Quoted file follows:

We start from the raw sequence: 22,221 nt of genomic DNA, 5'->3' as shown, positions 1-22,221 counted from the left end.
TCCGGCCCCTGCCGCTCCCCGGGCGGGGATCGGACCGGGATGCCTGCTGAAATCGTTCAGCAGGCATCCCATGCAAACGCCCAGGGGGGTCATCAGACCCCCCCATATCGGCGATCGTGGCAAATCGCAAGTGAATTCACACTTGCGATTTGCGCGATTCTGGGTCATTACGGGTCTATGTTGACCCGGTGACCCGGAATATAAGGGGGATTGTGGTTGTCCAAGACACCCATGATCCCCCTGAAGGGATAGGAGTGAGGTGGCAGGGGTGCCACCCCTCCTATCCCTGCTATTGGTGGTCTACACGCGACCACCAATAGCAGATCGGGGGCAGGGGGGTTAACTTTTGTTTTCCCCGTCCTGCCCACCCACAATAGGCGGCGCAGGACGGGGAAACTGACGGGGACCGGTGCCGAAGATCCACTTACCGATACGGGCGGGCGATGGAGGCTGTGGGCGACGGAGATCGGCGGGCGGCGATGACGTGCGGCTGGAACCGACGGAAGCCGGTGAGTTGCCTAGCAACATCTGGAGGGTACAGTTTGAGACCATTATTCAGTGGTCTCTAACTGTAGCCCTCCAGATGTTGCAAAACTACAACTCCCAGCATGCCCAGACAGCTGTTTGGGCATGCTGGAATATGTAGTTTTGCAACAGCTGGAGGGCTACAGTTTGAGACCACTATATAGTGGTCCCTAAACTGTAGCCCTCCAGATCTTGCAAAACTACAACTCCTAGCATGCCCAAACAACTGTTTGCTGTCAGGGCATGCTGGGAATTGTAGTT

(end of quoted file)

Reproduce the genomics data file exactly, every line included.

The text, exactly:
We start from the raw sequence: 22,221 nt of genomic DNA, 5'->3' as shown, positions 1-22,221 counted from the left end.
TCCGGCCCCTGCCGCTCCCCGGGCGGGGATCGGACCGGGATGCCTGCTGAAATCGTTCAGCAGGCATCCCATGCAAACGCCCAGGGGGGTCATCAGACCCCCCCATATCGGCGATCGTGGCAAATCGCAAGTGAATTCACACTTGCGATTTGCGCGATTCTGGGTCATTACGGGTCTATGTTGACCCGGTGACCCGGAATATAAGGGGGATTGTGGTTGTCCAAGACACCCATGATCCCCCTGAAGGGATAGGAGTGAGGTGGCAGGGGTGCCACCCCTCCTATCCCTGCTATTGGTGGTCTACACGCGACCACCAATAGCAGATCGGGGGCAGGGGGGTTAACTTTTGTTTTCCCCGTCCTGCCCACCCACAATAGGCGGCGCAGGACGGGGAAACTGACGGGGACCGGTGCCGAAGATCCACTTACCGATACGGGCGGGCGATGGAGGCTGTGGGCGACGGAGATCGGCGGGCGGCGATGACGTGCGGCTGGAACCGACGGAAGCCGGTGAGTTGCCTAGCAACATCTGGAGGGTACAGTTTGAGACCATTATTCAGTGGTCTCTAACTGTAGCCCTCCAGATGTTGCAAAACTACAACTCCCAGCATGCCCAGACAGCTGTTTGGGCATGCTGGAATATGTAGTTTTGCAACAGCTGGAGGGCTACAGTTTGAGACCACTATATAGTGGTCCCTAAACTGTAGCCCTCCAGATCTTGCAAAACTACAACTCCTAGCATGCCCAAACAACTGTTTGCTGTCAGGGCATGCTGGGAATTGTAGTT